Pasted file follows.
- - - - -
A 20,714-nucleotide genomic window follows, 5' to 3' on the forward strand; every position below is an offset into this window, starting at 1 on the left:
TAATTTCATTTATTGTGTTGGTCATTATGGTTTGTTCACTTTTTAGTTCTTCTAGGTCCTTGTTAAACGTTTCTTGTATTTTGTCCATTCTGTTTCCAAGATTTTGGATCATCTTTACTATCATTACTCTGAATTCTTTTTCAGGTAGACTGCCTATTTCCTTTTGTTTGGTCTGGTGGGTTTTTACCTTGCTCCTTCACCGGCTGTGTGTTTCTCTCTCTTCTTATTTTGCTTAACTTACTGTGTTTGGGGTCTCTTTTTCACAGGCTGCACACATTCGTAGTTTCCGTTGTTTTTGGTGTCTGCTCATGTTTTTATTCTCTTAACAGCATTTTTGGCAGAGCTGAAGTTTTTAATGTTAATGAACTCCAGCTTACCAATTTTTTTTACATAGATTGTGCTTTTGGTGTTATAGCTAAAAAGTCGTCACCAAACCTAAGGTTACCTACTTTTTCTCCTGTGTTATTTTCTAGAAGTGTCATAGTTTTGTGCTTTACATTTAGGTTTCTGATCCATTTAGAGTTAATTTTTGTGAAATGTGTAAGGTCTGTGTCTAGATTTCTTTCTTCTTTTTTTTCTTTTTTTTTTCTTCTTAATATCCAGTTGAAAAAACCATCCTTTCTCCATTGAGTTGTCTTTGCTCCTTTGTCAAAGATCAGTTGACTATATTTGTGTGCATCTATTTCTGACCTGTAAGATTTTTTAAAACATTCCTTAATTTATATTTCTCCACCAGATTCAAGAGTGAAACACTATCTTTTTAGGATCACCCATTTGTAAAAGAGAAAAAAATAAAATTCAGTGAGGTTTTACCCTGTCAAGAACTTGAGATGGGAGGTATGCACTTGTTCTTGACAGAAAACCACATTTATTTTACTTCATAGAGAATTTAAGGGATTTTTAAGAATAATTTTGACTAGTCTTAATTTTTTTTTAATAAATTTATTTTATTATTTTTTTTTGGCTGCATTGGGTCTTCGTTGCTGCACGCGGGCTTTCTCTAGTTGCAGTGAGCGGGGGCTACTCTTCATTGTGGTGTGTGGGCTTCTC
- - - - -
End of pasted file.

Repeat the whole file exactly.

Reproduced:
A 20,714-nucleotide genomic window follows, 5' to 3' on the forward strand; every position below is an offset into this window, starting at 1 on the left:
TAATTTCATTTATTGTGTTGGTCATTATGGTTTGTTCACTTTTTAGTTCTTCTAGGTCCTTGTTAAACGTTTCTTGTATTTTGTCCATTCTGTTTCCAAGATTTTGGATCATCTTTACTATCATTACTCTGAATTCTTTTTCAGGTAGACTGCCTATTTCCTTTTGTTTGGTCTGGTGGGTTTTTACCTTGCTCCTTCACCGGCTGTGTGTTTCTCTCTCTTCTTATTTTGCTTAACTTACTGTGTTTGGGGTCTCTTTTTCACAGGCTGCACACATTCGTAGTTTCCGTTGTTTTTGGTGTCTGCTCATGTTTTTATTCTCTTAACAGCATTTTTGGCAGAGCTGAAGTTTTTAATGTTAATGAACTCCAGCTTACCAATTTTTTTTACATAGATTGTGCTTTTGGTGTTATAGCTAAAAAGTCGTCACCAAACCTAAGGTTACCTACTTTTTCTCCTGTGTTATTTTCTAGAAGTGTCATAGTTTTGTGCTTTACATTTAGGTTTCTGATCCATTTAGAGTTAATTTTTGTGAAATGTGTAAGGTCTGTGTCTAGATTTCTTTCTTCTTTTTTTTCTTTTTTTTTTCTTCTTAATATCCAGTTGAAAAAACCATCCTTTCTCCATTGAGTTGTCTTTGCTCCTTTGTCAAAGATCAGTTGACTATATTTGTGTGCATCTATTTCTGACCTGTAAGATTTTTTAAAACATTCCTTAATTTATATTTCTCCACCAGATTCAAGAGTGAAACACTATCTTTTTAGGATCACCCATTTGTAAAAGAGAAAAAAATAAAATTCAGTGAGGTTTTACCCTGTCAAGAACTTGAGATGGGAGGTATGCACTTGTTCTTGACAGAAAACCACATTTATTTTACTTCATAGAGAATTTAAGGGATTTTTAAGAATAATTTTGACTAGTCTTAATTTTTTTTTAATAAATTTATTTTATTATTTTTTTTTGGCTGCATTGGGTCTTCGTTGCTGCACGCGGGCTTTCTCTAGTTGCAGTGAGCGGGGGCTACTCTTCATTGTGGTGTGTGGGCTTCTC